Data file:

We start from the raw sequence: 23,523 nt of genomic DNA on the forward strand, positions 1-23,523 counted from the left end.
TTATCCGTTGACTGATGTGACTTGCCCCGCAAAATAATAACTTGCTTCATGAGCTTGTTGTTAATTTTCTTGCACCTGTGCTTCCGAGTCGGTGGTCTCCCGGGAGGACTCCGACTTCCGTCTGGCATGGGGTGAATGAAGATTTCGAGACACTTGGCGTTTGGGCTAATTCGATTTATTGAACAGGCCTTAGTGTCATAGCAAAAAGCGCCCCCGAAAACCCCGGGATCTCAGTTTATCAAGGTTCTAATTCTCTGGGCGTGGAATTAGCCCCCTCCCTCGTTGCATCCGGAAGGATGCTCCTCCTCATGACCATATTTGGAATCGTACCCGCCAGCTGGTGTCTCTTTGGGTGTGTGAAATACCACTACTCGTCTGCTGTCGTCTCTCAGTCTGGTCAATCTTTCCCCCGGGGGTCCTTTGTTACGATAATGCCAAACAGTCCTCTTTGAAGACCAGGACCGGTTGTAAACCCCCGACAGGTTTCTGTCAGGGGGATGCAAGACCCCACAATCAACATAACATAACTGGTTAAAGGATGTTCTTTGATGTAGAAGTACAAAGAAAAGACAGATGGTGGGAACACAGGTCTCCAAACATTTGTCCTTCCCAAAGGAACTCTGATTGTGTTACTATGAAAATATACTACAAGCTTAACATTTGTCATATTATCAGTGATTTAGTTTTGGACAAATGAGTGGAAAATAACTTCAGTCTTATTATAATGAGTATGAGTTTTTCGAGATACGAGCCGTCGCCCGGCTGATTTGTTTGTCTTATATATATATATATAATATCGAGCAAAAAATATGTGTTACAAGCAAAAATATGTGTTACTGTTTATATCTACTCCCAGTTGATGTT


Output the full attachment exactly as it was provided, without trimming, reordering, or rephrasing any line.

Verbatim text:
We start from the raw sequence: 23,523 nt of genomic DNA on the forward strand, positions 1-23,523 counted from the left end.
TTATCCGTTGACTGATGTGACTTGCCCCGCAAAATAATAACTTGCTTCATGAGCTTGTTGTTAATTTTCTTGCACCTGTGCTTCCGAGTCGGTGGTCTCCCGGGAGGACTCCGACTTCCGTCTGGCATGGGGTGAATGAAGATTTCGAGACACTTGGCGTTTGGGCTAATTCGATTTATTGAACAGGCCTTAGTGTCATAGCAAAAAGCGCCCCCGAAAACCCCGGGATCTCAGTTTATCAAGGTTCTAATTCTCTGGGCGTGGAATTAGCCCCCTCCCTCGTTGCATCCGGAAGGATGCTCCTCCTCATGACCATATTTGGAATCGTACCCGCCAGCTGGTGTCTCTTTGGGTGTGTGAAATACCACTACTCGTCTGCTGTCGTCTCTCAGTCTGGTCAATCTTTCCCCCGGGGGTCCTTTGTTACGATAATGCCAAACAGTCCTCTTTGAAGACCAGGACCGGTTGTAAACCCCCGACAGGTTTCTGTCAGGGGGATGCAAGACCCCACAATCAACATAACATAACTGGTTAAAGGATGTTCTTTGATGTAGAAGTACAAAGAAAAGACAGATGGTGGGAACACAGGTCTCCAAACATTTGTCCTTCCCAAAGGAACTCTGATTGTGTTACTATGAAAATATACTACAAGCTTAACATTTGTCATATTATCAGTGATTTAGTTTTGGACAAATGAGTGGAAAATAACTTCAGTCTTATTATAATGAGTATGAGTTTTTCGAGATACGAGCCGTCGCCCGGCTGATTTGTTTGTCTTATATATATATATATAATATCGAGCAAAAAATATGTGTTACAAGCAAAAATATGTGTTACTGTTTATATCTACTCCCAGTTGATGTT